Alien EweWorld building is just as important for a contemporary teen story set in Wisconsin as it in an alien universe. Why? Because life in a Wisconsin small town is foreign to someone who grew up in the big city of L.A. or NYC. If your character puts cheese on his pie, we may understand that’s part of the world of his Wisconsin town, not L.A.

 
World building is more than “setting,” it covers everything in that world. Money, clothing, land boundaries, tribal customs, building materials, transportation, sex, food and more.

Remember, you’re not writing an encyclopedia but a story with flesh and blood characters put through challenges. Story comes first. World building supports the story.

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WORLD BUILDING TIPS:

  1. Create a story bible of the elements and details in your story.
  2. Build as you go.
  3. Inspiration? Use photos/cut-out collages.
  4. Make sure your details are relevant and have meaning.
  5. Not sure what to cut? Ask yourself when adding in world building elements to your story: does it move the plot along? Does it connect to the theme? Does it support the growth of the characters?
  6. Draw a map to ground yourself and your readers, even if your story occurs in one place.
  7. Build worlds that interest you.
  8. World building supports mood, theme, conflict, character, culture, and setting.

Now go. Build your world! It may help you get past the gatekeeper.

Great stuff, huh? Donna will be popping in to answer questions. This is a rare opportunity to ask someone that’s been inside the trenches, so please take advantage while I have her all tied up graciously offering her assistance for the good of all.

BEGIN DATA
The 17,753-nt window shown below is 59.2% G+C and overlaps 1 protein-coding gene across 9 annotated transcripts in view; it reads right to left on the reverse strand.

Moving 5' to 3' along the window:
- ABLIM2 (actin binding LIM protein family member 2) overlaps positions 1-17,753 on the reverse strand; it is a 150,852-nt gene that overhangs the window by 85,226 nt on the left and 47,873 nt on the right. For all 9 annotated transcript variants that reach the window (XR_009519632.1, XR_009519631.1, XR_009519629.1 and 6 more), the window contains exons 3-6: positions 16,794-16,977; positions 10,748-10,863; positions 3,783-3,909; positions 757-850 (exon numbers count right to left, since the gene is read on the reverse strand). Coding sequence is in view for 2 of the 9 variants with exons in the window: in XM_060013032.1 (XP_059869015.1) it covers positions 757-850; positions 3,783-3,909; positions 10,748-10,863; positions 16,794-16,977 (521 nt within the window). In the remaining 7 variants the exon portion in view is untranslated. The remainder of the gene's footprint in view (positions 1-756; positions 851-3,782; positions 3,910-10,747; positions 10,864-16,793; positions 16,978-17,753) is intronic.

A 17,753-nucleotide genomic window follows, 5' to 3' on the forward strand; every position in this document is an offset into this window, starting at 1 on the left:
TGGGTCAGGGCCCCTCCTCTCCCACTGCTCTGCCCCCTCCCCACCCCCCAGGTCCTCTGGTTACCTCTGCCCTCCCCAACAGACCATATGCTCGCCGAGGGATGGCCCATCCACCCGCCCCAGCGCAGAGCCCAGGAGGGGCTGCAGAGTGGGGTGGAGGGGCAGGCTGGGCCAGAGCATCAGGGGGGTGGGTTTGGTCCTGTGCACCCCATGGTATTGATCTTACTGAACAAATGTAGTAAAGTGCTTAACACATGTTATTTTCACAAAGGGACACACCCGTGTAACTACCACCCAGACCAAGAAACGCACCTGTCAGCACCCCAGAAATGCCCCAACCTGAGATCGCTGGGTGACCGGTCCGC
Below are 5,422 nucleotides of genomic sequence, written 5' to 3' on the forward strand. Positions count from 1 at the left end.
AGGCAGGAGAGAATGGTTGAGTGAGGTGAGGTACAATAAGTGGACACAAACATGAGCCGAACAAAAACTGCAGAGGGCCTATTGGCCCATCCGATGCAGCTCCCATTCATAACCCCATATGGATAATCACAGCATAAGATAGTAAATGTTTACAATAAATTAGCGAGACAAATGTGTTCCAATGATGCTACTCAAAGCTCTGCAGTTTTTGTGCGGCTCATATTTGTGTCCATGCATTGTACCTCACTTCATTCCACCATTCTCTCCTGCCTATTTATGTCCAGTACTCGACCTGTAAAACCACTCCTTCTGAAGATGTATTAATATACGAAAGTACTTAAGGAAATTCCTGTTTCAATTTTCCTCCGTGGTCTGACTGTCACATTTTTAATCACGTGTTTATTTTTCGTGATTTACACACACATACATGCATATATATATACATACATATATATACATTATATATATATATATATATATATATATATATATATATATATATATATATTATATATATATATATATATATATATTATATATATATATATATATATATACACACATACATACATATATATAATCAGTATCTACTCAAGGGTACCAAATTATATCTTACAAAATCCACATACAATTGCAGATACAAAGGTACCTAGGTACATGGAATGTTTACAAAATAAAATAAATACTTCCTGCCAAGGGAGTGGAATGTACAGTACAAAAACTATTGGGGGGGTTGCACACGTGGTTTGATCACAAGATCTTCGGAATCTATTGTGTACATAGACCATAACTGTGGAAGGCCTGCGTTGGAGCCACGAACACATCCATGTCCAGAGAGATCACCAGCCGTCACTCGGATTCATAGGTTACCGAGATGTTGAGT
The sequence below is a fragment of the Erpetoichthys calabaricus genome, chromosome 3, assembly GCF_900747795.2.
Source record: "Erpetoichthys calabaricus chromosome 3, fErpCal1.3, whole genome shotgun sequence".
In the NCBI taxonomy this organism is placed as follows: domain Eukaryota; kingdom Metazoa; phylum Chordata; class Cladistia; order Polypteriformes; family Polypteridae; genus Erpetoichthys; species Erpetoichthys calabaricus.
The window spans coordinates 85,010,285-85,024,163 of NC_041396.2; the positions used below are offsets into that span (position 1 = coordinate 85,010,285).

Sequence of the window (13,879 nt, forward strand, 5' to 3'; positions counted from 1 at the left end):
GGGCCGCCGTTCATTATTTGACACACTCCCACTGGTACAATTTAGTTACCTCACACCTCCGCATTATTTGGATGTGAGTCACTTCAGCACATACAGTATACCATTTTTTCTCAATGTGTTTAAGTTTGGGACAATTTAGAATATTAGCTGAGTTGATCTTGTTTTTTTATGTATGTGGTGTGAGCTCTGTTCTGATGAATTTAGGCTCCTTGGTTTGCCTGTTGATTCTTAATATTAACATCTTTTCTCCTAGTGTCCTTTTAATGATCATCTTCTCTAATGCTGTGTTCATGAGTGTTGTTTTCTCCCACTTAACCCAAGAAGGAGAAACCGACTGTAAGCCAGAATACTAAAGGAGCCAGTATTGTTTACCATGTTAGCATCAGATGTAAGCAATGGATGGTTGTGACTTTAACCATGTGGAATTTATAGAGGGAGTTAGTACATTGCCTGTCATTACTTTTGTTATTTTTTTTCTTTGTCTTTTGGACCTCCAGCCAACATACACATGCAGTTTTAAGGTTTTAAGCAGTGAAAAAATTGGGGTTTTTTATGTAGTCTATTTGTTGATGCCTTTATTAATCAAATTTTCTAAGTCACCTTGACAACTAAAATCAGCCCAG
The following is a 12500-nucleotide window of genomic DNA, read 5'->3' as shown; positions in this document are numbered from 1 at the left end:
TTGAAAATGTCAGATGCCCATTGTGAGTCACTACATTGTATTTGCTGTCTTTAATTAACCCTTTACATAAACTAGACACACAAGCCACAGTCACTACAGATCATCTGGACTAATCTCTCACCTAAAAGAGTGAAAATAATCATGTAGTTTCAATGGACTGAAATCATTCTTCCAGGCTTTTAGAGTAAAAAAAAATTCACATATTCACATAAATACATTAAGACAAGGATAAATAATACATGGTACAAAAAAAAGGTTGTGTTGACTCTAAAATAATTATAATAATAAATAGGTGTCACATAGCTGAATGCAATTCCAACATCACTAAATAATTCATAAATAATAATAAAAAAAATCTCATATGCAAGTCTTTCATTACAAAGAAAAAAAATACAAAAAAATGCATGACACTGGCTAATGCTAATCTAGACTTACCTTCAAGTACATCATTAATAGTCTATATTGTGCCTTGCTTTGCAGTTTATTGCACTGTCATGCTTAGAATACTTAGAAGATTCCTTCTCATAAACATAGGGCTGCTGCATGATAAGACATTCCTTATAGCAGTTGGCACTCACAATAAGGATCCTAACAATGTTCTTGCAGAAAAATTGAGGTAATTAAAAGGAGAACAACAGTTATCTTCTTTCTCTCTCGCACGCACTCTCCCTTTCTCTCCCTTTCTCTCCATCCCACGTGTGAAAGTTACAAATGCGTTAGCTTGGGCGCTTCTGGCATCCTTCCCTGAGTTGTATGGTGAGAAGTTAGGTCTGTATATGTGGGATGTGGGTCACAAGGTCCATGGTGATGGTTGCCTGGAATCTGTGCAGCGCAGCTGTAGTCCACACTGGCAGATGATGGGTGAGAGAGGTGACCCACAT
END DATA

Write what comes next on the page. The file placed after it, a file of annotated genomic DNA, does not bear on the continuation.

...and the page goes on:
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About Donna: Donna Galanti is the author of A Human Element and A Hidden Element (Imajin Books), the first two award-winning, bestselling books in the paranormal suspense Element Trilogy, and the middle grade fantasy adventure series Joshua and The Lightning Road (Month9Books). Donna is a contributing editor to International Thriller Writers the Big Thrill magazine and blogs at Project Mayhem. She lives in Pennsylvania with her family in an old farmhouse. Visit her at www.donnagalanti.com.

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About Joshua and the Lightning Road:

Twelve-year-old Joshua Cooper learns the hard way that lightning never strikes by chance when a bolt strikes his house and whisks away his best friend—possibly forever. To get him back, Joshua must travel the Lightning Road to a dark world where stolen human kids are work slaves ruled by the frustrated heirs of the Greek Olympians who come to see Joshua as the hero prophesied to restore their lost powers. New friends come to Joshua’s aid and while battling beasts and bandits and fending off the Child Collector, Joshua’s mission quickly becomes more than a search for his friend—it becomes the battle of his life.

 

An 11-year-old’s review of The UnderTakers: The Last Siege of Haven